There are a few accounts of users being able to smooth PETG prints using solvents. There has not been a concrete consensus on which solvents are best for smoothing PETG, but there are a few names that come up more often, namely MEK (methyl ethyl ketone), toluene, and cyclohexanone.

The complications of smoothing PETG using these solvents is the fact that they are all strictly regulated for a variety of reasons. Toluene might sound familiar to you if only because it’s one of the major components of a very common material for explosives. Both MEK and cyclohexanone are regulated because they are considered precursors in the illicit production of some illegal drugs.

In any case, none of these solvents are as benign or as easily obtainable as acetone. Unfortunately, acetone has absolutely no effect on PETG.

The difficulty of obtaining these solvents, as well as their inherent risks, are the main reasons why the practice of smoothing PETG by solvents has not picked up. The reward simply isn’t worth the risk and the effort, so we recommend sticking to the tried and true methods that we have detailed above.

Why smooth your PETG prints anyway?

Prints made using Fused Deposition Modeling (FDM) technology inherently come out with layer lines as a result the process of layers being laid down individually. Although this imperfection is simply unavoidable, a print that still has visible layer lines gives off an amateur vibe. Whether they are for rapid prototyping or more creative pursuits, professional-grade 3D prints demand a smoother, more polished finish. Smoothing your PETG print allows it to stand out visually and give it a level of aesthetics that complements its superior durability and heat resistance.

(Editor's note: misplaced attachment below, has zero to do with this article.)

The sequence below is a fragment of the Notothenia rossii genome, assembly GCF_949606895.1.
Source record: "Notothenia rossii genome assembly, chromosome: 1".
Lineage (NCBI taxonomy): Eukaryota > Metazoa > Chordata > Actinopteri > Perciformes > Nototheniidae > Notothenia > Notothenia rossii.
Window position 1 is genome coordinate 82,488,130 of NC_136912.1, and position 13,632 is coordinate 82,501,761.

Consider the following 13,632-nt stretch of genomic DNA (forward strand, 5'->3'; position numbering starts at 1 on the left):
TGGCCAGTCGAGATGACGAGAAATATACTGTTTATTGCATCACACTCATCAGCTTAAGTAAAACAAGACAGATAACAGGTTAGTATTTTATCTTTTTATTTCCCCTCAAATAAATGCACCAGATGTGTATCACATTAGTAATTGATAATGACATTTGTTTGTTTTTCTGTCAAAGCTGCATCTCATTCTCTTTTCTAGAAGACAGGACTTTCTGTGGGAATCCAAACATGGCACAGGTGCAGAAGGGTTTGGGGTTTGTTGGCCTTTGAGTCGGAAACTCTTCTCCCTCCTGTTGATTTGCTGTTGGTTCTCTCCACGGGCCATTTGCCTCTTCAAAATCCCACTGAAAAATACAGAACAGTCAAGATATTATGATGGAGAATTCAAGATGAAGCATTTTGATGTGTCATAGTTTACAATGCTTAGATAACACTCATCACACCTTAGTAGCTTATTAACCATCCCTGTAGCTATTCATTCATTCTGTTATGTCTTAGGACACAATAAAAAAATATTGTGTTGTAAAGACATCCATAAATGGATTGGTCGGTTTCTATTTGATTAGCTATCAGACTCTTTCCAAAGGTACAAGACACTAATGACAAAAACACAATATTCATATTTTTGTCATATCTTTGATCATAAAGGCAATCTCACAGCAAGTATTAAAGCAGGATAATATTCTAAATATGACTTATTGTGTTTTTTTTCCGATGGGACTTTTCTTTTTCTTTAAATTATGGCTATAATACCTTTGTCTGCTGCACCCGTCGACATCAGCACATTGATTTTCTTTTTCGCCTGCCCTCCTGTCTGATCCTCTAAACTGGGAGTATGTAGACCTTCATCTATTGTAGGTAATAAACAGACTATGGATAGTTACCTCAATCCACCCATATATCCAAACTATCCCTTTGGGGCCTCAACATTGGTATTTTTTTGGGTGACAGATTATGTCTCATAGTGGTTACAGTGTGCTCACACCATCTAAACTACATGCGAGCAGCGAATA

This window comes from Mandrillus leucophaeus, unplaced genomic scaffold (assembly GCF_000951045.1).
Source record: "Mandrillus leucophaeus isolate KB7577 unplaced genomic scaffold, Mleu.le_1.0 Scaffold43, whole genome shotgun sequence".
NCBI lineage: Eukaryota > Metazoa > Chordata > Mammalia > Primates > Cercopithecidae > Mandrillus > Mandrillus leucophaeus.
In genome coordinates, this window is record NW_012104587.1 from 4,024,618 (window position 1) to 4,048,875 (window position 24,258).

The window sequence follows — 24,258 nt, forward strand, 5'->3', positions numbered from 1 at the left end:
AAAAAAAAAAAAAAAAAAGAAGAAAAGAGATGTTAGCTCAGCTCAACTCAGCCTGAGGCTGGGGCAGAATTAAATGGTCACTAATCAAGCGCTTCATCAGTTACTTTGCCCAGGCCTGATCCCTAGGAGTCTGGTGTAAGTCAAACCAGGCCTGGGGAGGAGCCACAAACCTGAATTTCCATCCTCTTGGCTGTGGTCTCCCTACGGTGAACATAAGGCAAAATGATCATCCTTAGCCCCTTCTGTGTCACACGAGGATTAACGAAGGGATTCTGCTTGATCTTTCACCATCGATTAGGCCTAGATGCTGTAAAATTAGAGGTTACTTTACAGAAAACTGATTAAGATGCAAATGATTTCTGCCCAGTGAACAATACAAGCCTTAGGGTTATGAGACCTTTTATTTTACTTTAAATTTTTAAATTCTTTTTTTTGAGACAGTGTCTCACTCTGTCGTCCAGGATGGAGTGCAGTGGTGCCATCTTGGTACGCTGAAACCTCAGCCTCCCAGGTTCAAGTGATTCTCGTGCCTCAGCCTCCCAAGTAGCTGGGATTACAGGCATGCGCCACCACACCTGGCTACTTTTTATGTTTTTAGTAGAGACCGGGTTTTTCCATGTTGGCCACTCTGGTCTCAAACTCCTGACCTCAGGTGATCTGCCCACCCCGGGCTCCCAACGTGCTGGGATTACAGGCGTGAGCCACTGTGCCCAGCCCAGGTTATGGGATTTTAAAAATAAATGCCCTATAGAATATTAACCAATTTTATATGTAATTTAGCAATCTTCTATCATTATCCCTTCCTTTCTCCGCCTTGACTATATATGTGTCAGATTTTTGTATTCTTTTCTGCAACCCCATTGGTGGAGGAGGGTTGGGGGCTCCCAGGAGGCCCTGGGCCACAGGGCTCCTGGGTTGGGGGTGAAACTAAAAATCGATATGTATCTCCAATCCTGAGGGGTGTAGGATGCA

Final thoughts

PETG is one of the favorite filament materials among the 3D printing community, and it’s easy to see why. Like PLA, it’s very easy to work with but has almost the same durability and heat resistance as PLA. It also has a unique chemical resistance that has made it a popular material for storage of slightly acidic or alkaline compounds. However, the chemical resistance of PETG also means that it cannot be smoothed by chemical means, such as the acetone vapor bath used for ABS.

If you want to smooth your PETG print, you are going to have to take a back to basic approach. If you’re a beginner, we recommend going the sanding and polishing route. It’s a slow and deliberate process, so there’s very little chance of making an irreparable mistake. It also does not require a lot of skill, but instead relies on a time and effort investment. It’s possible to get a mirror-like finish in your PETG print even with such a simple method.

You can also smooth your PETG print using a heat gun. This method requires less time and effort but can easily go wrong without the proper technique. A heat gun is also very expensive compared to a sandpaper set and a polishing compound.

Your measures may vary, but either method can produce a perfectly smooth PETG print. Although there are users who have had success with smoothing using solvents, we don’t recommend those methods. We’d rather stick to the tried and true methods for now.